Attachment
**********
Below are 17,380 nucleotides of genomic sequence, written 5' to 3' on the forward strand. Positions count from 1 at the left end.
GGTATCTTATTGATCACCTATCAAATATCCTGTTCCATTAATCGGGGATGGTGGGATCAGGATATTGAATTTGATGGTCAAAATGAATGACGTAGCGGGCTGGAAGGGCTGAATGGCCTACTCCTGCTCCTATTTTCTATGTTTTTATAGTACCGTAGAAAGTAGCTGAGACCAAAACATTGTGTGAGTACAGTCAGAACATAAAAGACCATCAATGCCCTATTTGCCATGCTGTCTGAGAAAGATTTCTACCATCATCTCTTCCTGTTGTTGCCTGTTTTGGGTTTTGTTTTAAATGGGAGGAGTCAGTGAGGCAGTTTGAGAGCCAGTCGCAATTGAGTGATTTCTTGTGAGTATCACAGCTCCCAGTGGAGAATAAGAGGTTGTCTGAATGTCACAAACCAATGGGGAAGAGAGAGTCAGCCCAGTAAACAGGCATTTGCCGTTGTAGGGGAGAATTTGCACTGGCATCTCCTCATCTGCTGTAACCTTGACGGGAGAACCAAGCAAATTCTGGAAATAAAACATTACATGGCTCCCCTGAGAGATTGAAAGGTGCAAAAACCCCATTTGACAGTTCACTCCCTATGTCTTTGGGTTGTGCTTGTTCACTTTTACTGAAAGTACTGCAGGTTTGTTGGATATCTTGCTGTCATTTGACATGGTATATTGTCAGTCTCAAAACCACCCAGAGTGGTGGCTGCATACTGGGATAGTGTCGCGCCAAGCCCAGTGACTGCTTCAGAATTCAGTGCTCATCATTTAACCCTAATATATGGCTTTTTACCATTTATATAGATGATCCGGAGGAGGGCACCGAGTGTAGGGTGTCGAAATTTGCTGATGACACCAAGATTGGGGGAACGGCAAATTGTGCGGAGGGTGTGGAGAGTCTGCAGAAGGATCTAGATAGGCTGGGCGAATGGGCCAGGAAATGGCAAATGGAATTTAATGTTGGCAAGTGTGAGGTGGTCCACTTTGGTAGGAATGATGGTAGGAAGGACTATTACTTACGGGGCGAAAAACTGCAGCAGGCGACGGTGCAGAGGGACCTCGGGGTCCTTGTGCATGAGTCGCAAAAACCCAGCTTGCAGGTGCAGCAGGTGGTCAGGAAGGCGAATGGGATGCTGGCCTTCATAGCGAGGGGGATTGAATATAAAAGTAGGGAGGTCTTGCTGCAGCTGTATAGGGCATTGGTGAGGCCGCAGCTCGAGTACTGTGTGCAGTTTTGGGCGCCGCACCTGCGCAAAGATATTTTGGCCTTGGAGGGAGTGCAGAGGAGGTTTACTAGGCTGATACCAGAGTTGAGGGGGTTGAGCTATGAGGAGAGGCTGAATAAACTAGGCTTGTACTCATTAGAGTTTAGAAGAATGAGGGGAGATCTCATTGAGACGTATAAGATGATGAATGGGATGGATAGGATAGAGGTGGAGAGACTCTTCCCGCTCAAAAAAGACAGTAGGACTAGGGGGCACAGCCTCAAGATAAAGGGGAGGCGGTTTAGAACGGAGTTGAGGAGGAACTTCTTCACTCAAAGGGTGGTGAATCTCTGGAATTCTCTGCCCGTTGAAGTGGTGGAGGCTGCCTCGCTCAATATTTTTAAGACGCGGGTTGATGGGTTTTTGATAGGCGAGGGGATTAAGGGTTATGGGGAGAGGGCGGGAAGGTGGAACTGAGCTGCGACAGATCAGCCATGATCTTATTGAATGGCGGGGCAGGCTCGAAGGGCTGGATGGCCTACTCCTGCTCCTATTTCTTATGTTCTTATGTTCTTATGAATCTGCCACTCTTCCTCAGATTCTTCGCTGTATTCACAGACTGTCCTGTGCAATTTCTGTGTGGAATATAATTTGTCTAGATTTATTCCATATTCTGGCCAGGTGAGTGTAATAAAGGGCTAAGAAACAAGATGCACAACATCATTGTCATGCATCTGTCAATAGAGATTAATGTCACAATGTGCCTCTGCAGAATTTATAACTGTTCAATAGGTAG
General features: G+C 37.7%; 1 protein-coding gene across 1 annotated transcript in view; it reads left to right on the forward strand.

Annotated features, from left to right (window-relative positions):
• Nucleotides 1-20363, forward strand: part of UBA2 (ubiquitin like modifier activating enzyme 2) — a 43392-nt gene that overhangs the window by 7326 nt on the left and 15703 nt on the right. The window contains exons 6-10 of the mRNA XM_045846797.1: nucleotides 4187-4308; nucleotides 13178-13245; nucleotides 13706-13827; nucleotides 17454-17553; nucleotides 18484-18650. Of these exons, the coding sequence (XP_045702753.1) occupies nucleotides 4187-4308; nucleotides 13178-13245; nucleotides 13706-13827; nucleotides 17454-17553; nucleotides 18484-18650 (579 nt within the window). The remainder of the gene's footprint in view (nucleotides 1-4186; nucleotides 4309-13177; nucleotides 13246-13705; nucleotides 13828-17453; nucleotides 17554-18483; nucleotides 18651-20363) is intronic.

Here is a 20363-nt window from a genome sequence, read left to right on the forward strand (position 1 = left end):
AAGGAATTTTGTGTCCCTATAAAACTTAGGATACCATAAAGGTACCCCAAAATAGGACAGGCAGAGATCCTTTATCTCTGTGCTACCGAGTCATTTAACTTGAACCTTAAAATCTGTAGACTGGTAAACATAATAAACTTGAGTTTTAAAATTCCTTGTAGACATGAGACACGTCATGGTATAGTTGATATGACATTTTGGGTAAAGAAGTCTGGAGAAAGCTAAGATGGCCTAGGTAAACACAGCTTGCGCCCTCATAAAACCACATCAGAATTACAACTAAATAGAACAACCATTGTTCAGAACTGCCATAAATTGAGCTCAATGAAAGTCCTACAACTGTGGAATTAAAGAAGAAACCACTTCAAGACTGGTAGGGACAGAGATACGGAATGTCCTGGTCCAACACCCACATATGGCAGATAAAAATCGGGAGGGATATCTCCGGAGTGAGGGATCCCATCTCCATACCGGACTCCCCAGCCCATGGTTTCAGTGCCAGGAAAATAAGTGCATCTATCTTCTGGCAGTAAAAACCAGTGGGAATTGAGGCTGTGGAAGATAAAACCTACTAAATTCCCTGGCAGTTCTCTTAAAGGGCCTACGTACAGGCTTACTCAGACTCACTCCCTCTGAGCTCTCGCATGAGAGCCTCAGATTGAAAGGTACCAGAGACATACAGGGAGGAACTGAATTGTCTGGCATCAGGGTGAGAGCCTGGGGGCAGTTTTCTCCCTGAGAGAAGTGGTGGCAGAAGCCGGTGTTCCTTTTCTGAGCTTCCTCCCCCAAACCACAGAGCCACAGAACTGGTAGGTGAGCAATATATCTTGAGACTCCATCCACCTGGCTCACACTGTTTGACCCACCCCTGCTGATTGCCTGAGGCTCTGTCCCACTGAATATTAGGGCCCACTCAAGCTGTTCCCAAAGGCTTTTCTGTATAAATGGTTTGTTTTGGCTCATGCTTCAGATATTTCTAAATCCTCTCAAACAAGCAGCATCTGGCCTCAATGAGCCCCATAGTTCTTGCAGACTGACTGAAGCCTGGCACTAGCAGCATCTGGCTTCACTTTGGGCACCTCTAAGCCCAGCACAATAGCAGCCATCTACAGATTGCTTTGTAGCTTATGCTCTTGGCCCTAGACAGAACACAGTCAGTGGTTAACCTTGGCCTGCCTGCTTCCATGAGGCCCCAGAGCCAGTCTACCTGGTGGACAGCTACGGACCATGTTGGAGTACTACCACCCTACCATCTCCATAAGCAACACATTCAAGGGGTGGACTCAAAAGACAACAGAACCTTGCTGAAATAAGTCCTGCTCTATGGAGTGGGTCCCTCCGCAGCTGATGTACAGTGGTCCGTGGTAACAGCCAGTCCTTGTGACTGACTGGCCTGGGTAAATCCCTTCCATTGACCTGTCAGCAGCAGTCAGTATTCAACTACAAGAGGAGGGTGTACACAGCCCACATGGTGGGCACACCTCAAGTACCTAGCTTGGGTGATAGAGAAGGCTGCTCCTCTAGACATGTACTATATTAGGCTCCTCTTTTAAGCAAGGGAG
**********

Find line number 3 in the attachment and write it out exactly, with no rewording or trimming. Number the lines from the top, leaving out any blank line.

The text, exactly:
General features: G+C 37.7%; 1 protein-coding gene across 1 annotated transcript in view; it reads left to right on the forward strand.